Monday, February 20, 2012


Before you going running to the nearest teenager, I'm talking about High Fructose Corn Syrup (HFCS). If you do go ask a teenage, please share their response. It could very enlightening.

I am almost to the end of my look into the various sweeteners to see which I am truly comfortable eating. Many I just intuitively know aren't wise choices or, more likely, have built a bias toward because of the various blogs and books I've read. This whole exercise of writing about the different sweet options has been to determine for myself why or why not a particular sweetener is okay for me. I've been pretty happy with what I've learned and hope my examination of the subject has prompted you to do a little of you own investigating.

Anyway, let's get back to looking at why or why not HFCS should be part of a healthy diet. I really like the quick to the point bullet list from my post on the colorful table-top sweeteners from last week. It's simple, straight forward and saves you from all my wordiness. Instead of a top 5, however, let's do a top 10 of why it's bad for you and why it's good for you. But, before we get to that, let's define what it actually is.

HFCS is defined as 'a sweetener made by processing corn syrup to increase the level of fructose, usually to between 42% and 55% of the total sugar, with the balance being glucose. It is used extensively as a sweetener in processed foods and soft drinks, particularly soda and baked goods, but it is included also in many foods not normally thought of as sweet foods.' Essentially, HFSC is a cheaper option for food manufacturers as compared to sugar (sucrose). As such, it has become the go to sweetener for cheaper engineered foods.

HFCS is manufactured through a series of steps. First, corn starch is converted to corn syrup through hydrolysis using enzymes and chemicals including hydrochloric acid. Then, another enzyme is utilized to change the chemical structure of the mostly glucose corn syrup to create a syrup with a higher fructose content. Due to this higher fructose content, HFCS is metabolized by the body much quicker than sucrose (sugar). source

Top 10 Reasons HFCS Is a Bad Choice

  1. In a study at Princeton University, HFCS was shown to cause more weight gain than table sugar with equal calories.
  2. HFCS may contain mercury, up to 0.57mg per 1g of HFCS. The mercury is used in the manufacture of caustic acid and chlorine which in turn is used to produce HFCS. The concentration is high enough for concern when feeding products with HFCS to young children or adults sensitive to mercury.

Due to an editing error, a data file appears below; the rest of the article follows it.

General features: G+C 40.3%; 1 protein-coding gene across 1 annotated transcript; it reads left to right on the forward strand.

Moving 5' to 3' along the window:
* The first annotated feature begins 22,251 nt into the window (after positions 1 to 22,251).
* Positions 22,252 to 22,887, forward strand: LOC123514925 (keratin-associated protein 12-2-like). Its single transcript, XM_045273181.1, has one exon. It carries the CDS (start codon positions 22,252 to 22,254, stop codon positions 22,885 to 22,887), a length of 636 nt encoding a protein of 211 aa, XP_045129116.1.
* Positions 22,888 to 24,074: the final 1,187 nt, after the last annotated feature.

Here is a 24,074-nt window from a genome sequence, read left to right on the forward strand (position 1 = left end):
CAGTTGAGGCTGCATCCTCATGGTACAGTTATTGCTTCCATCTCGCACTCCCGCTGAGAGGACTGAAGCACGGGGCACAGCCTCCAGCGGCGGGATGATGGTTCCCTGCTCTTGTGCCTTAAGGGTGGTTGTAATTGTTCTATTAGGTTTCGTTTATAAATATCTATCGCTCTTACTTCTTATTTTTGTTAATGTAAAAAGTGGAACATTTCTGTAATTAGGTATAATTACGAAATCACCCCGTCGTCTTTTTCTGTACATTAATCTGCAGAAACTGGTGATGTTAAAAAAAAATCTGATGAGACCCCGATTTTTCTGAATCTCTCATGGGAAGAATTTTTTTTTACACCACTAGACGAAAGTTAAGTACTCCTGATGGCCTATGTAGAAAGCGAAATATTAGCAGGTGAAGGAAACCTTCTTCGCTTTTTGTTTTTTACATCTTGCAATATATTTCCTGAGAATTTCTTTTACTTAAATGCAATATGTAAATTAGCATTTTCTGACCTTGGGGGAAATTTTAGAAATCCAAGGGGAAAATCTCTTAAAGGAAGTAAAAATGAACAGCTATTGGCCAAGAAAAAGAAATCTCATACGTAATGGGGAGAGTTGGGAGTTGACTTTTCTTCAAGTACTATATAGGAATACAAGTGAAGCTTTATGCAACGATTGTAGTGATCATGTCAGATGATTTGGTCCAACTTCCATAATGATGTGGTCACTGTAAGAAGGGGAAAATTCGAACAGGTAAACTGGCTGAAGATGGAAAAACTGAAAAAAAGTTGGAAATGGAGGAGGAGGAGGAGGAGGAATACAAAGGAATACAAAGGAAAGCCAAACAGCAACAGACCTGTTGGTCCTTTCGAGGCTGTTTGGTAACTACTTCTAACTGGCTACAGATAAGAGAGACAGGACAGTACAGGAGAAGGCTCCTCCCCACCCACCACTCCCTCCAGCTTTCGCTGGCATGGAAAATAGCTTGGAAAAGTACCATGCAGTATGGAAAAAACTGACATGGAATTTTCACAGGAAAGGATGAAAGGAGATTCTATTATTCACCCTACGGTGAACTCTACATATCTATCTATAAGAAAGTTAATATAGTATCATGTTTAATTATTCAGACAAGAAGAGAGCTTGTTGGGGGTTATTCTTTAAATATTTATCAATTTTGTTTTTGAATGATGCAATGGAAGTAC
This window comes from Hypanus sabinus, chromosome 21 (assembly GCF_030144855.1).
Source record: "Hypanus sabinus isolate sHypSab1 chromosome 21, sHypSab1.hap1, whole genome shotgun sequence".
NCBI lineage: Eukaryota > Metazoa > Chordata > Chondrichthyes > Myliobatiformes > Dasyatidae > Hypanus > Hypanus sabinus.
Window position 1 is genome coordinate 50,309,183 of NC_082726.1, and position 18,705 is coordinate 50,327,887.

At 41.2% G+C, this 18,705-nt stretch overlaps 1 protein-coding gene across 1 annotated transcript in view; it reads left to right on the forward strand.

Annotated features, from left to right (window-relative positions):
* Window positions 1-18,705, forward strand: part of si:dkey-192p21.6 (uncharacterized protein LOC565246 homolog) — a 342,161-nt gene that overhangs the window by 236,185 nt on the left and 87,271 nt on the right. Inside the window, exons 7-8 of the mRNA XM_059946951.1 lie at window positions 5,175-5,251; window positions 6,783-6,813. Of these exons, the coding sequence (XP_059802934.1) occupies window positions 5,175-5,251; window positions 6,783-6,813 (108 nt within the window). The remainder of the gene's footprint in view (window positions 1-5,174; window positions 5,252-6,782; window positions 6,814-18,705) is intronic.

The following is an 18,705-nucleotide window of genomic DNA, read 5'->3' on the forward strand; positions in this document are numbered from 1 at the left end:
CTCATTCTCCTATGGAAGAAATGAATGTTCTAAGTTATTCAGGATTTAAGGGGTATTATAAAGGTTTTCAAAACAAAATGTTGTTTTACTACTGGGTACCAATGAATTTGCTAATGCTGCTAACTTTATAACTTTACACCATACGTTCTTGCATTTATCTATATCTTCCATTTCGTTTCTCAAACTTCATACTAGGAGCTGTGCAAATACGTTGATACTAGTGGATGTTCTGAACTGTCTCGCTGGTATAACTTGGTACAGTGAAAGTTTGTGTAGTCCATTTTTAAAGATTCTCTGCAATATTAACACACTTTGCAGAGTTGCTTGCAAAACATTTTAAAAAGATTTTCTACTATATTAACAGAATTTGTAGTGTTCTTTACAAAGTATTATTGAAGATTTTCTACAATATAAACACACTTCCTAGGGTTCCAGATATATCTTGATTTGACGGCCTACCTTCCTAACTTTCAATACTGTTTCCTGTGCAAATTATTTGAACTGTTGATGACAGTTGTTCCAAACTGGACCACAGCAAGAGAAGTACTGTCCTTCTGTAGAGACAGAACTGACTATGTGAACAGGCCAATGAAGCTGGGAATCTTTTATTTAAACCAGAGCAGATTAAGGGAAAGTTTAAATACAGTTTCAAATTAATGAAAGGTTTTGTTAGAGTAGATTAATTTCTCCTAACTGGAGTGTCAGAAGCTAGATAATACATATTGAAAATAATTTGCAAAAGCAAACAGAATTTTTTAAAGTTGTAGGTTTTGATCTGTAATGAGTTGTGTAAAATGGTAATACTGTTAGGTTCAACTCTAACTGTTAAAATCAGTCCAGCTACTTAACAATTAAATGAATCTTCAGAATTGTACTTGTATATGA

3. Hydroxymethylfurfural (HMF) is a substance formed when HFCS is heated. HMF has been shown to be toxic to bees.
  4. The same HMF that kills bees has been linked to DNA damage in humans.
  5. HFCS increases the risk of heart disease by increasing LDL and triglycerides in the blood.
  6. Studies have shown a link between daily HFCS consumption and liver damage.
  7. Fructose does not satisfy hunger as it does not stimulate production of hormones critical to communicating the need to stop eating to the central nervous system.
  8. Many doctors, nutritionists and researchers believe HFCS plays an important role in the current obesity epedimic.
  9. HFCS contains no nutrients, vitamins or minerals. Furthermore, it may interfere with the body's ability to utilize nutrients in the bloodstream.
  10. Obviously, HFCS is derived from corn. As I noted regarding Sweet 'n Low, unless the corn is from a local farmer, slathered in butter and hot off the grill, I don't want corn.
Top 10 Reasons HFCS Is a Good Choice

  1. It makes food sweet.
  2. It allows food to set on the shelf longer before going bad.
  3. It provides really cheap calories. But, then again, if you have to eat a ton of a food in order to feel food, is it really cheap?
  4. It's a great way for farmers to offload tons of corn that they are paid to produce by the US government.
  5. It's a great way to make barely edible foods palatable.
  6. It's no worse than sucrose, table sugar. That's not really great, but it's something. See my post on sugar here.
  7. The HFCS industry keeps thousands employed.
  8. HFCS gives some food products a chewy texture.
  9. Here's a great place to read the industry's take on it's own favorite sweetener.
  10. I can't think of anything else. I'm amazed I could come up with nine.
For all these reasons, HFCS is at the bottom of my sweetener choice. That said, I don't believe the people peddling the stuff are evil. I also don't think a bit of HFCS now and again is horrible for anyone. The key is moderation. Moderation brings me back to what I feel is my best option: changing my palate by avoiding overly sweet stuff on a daily basis. I somewhat confirmed my theory the other day when I had a strawberry. (Yes, a total cheat at this point in my ACD, but my youngest left it on her plate and, out of habit, I finished off the last berry for her.) That thing overwhelmed me. Keep in mind we're talking mid-winter, shipped around the world strawberries here. Nonetheless, it tasted like it was the sweetest thing ever to my poor deprived sweet-detecting taste buds. I can't wait to have a peach this summer. My point? I don't think I'll feel I'm missing anything when I pass up the vending machine full of candy bars if fresh fruit tastes so darn decadent.

Happy President's Day!


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